The moray eel is a favorite among divers and a great subject for photography or videography. You will often find moray eels tucked away in a hole with their jaw gaping open to facilitate respiration. If you’re lucky you might even get to see a little cleaner shrimp scurrying between the morays teeth picking out his lunch.
Moray eels can be found in both tropical and temperate seas, however you will find more species living in corals reef in warmer oceans. Moray eels are common on shallow reef dives but they can actually be found living at depths of several hundred meters, well beyond the reach of recreational scuba divers.
The honeycomb moray (Gymnothorax favagineus) is a beautiful species of moray that is found in the indo-west pacific from the east coast of Africa to the Australian Great Barrier Reef. The honeycomb moray gets its name from the black honeycomb spots covering their mainly white and green bodies, and the honeycomb moray is also known as the laced moray, leopard moray or tassellate moray.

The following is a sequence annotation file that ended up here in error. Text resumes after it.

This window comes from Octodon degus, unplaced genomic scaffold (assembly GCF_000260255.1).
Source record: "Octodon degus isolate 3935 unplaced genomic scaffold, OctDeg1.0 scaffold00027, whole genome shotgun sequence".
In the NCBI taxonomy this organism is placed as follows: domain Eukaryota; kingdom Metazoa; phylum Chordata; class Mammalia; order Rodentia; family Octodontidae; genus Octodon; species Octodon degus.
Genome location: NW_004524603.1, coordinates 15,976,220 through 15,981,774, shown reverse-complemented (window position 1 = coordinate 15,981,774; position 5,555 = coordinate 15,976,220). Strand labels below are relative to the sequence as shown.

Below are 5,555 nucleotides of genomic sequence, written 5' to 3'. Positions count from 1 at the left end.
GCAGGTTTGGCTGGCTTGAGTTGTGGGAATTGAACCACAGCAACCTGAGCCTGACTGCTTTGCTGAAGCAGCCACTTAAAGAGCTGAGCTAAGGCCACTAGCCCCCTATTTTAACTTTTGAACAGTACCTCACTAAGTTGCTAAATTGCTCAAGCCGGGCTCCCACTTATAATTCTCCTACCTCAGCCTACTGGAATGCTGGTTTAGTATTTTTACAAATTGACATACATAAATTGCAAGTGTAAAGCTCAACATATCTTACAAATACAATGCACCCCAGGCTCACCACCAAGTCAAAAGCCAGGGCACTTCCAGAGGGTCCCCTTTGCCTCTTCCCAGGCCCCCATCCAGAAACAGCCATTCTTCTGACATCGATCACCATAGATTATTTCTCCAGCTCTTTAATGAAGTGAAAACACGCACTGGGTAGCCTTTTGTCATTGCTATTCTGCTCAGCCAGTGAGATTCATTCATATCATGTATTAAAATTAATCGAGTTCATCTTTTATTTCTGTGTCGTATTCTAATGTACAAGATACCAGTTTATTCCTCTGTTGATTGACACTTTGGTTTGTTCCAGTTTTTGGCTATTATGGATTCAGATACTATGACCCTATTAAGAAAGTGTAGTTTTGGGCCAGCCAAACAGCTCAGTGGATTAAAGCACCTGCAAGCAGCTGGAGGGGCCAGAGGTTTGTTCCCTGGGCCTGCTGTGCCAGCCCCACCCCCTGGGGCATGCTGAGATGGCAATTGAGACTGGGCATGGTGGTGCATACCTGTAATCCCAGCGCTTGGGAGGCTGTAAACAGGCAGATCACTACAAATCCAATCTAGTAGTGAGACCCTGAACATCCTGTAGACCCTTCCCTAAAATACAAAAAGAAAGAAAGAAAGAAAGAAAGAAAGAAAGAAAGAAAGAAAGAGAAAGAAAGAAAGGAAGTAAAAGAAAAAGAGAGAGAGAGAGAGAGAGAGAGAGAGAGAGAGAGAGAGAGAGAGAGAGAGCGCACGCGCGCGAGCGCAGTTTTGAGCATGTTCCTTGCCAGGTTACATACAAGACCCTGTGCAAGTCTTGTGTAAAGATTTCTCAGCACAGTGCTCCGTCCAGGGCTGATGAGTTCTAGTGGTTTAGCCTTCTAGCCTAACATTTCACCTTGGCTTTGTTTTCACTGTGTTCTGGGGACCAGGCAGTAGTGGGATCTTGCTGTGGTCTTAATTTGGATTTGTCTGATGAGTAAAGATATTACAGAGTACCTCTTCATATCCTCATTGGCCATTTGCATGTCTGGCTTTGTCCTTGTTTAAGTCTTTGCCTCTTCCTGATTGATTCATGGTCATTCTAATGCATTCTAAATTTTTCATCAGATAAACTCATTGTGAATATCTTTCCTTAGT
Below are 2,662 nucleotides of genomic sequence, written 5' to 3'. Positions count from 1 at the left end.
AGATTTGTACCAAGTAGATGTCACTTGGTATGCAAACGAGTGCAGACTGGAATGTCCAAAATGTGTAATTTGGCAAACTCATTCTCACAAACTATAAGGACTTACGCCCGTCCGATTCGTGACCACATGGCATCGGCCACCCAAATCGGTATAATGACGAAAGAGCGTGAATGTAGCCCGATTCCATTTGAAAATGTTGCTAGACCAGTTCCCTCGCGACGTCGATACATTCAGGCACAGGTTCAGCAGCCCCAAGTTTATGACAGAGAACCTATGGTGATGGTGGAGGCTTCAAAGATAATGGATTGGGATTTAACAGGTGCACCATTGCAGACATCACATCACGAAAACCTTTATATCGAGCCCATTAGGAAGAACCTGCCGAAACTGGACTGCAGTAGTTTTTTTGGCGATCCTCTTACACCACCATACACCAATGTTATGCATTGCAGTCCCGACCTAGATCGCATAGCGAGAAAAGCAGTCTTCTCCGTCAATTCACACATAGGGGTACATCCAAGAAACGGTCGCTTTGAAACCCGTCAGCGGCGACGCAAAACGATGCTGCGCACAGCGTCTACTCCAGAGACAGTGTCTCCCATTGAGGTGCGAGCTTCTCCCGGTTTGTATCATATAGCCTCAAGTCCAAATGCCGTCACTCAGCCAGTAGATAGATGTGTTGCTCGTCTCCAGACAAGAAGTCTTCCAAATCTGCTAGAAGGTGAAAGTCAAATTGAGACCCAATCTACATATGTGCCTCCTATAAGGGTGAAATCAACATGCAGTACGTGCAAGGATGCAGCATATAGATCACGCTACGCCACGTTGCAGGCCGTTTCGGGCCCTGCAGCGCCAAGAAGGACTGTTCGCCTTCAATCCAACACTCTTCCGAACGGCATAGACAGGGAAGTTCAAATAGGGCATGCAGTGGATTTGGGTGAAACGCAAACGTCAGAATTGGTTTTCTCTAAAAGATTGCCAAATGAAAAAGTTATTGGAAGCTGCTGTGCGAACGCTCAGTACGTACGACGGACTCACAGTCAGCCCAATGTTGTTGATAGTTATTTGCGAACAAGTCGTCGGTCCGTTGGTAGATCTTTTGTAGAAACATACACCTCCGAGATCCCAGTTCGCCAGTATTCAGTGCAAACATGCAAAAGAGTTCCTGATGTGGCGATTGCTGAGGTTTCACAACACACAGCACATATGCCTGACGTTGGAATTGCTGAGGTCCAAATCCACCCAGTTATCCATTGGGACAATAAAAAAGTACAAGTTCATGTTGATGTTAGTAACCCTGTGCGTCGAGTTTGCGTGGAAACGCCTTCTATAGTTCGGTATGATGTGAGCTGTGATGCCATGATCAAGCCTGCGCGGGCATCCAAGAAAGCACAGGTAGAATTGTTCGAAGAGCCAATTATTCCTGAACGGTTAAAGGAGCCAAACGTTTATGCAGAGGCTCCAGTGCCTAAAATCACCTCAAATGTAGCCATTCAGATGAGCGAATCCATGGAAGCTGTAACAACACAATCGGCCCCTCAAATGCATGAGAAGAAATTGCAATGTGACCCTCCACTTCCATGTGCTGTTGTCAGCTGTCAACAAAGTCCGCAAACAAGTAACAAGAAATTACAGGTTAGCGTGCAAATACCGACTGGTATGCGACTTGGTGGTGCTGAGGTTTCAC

It is quite a sight to see a swimming moray, especially during the day. The honeycomb moray will leaves its lair at night to actively hunt along the reef. The moray is carnivorous and feeds mainly on small fish, octopus, cuttlefish and squid.
The moray eel can sometimes have a bad reputation as vicious underwater animal, although morays prefer to hideout and avoid human contact. This could be due to their need to keep their mouths wide open to breathe and their mouthful of sharp pointy teeth. Morays are relatively calm underwater and allow diver to come within a few feet, however it is important to give morays and all marine life space so they do not feel threatened.